Eric Akis: Add B.C. seafood to sublime chowder

Eric Akis

If you enjoy corn chowder stocked with potatoes, the best time to make it is right now, when fabulous locally grown corn and potatoes are available.

If you want the chowder to be even more sublime, simmer in a mixture of B.C. seafood.

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That’s what I did in today’s recipe. Corn kernels, cut fresh off the cob, and cubes of nugget potatoes are simmered in a thickened stock mixture flavoured with onion, celery, carrot and garlic.

The B.C. seafood that joined that party in the pot included small cooked pink shrimp that were coarsely chopped, flakes of wild smoked salmon and cubes of fresh fish. The latter could be Pacific snapper (rockfish) or ling or grey cod fillets, depending on your preference.

When the potatoes are cooked and tender, mixing in some cream or milk and a nice amount of chopped fresh dill makes the chowder even richer. When those ingredients are heated through, it’s ready to enjoy.

The recipe yields eight servings. If that’s too many, the leftovers could be frozen to thaw and enjoy the next time you feel like a bowl of chowder.

The recipe calls for hot smoked salmon, which is brined like cold smoked salmon, but is smoked at a higher temperature. That gives it a firmer texture and makes it great for breaking up into spoon-sized flakes.

That type of smoked salmon and the snapper or cod are sold at most supermarkets and seafood stores, where you can likely also find the shrimp.

A reader, Leanne, recently sent me a note asking where she could buy oyster crackers, a tiny cracker often served with chowder in places such as the U.S. East Coast.

They are not widely available here, so I thought I would also provide a recipe for them. They are not that difficult to make and taste great scooped up from a bowl of chowder.

Summer Corn, Potato and Seafood Chowder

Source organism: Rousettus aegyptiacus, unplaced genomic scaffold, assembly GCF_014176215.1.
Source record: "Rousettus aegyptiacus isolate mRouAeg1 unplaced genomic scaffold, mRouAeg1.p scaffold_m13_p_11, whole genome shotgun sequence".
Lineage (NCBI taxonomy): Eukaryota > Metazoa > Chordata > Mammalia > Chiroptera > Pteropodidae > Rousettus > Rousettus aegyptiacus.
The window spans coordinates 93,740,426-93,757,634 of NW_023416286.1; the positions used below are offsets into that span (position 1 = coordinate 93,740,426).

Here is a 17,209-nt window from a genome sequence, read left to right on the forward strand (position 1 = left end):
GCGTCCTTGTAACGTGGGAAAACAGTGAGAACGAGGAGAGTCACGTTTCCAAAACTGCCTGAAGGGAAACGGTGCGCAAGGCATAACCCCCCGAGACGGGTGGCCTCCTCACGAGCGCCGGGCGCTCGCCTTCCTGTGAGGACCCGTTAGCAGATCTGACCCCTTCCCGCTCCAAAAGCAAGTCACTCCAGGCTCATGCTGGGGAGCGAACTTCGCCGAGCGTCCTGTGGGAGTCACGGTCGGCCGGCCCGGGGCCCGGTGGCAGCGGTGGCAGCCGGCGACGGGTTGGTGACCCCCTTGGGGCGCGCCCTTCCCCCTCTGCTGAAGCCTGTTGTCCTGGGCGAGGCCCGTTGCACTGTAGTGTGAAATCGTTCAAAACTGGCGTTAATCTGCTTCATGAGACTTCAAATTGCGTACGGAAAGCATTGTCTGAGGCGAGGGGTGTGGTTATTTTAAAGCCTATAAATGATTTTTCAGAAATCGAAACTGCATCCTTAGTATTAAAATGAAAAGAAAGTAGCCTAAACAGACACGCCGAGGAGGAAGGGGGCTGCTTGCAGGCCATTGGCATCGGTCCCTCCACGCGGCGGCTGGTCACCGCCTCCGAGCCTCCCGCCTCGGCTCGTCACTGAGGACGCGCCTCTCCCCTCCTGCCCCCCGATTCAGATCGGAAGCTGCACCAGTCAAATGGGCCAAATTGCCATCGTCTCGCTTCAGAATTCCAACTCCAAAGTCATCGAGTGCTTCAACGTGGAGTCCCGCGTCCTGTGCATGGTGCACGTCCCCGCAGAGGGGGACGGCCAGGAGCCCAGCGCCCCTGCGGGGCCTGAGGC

Three types of B.C. seafood, local corn and potatoes star in this hearty chowder. If desired, top bowls of it with homemade oyster crackers (see recipe below).

Preparation time: 40 minutes

Cooking time: about 35 minutes

Makes: eight (about 1 1/4 cup) servings

1 large cob of corn, shucked

1/4 cup butter

1 medium onion, finely diced (cut into 1/4-inch cubes)

2 medium celery ribs, finely diced

2 large garlic cloves, minced

1/2 cup grated carrot (about 1 small carrot)

1/4 cup all-purpose flour

5 cups chicken or fish stock or broth (divided)

8 to 10 small nugget potatoes, or other miniature potato, washed well and cut into 1/2-inch cubes

125 grams skinless hot smoked salmon, flaked into small pieces

1 (250 gram) B.C. snapper (rockfish) or ling or grey cod fillet, cut into 1/2-inch cubes, any bones removed

150 grams small cooked shrimp, coarsely chopped

1 bay leaf

1 cup half and half (10 per cent) cream or milk

2 Tbsp chopped fresh dill

• salt and white pepper to taste

Use a sharp paring knife to cut the corn kernels off the cob, then set them in a bowl. Melt the butter in a medium to large pot and set over medium heat. Add the onion, celery, carrot and garlic, and cook until tender, about five to six minutes. Mix in the flour and cook and stir two minutes more.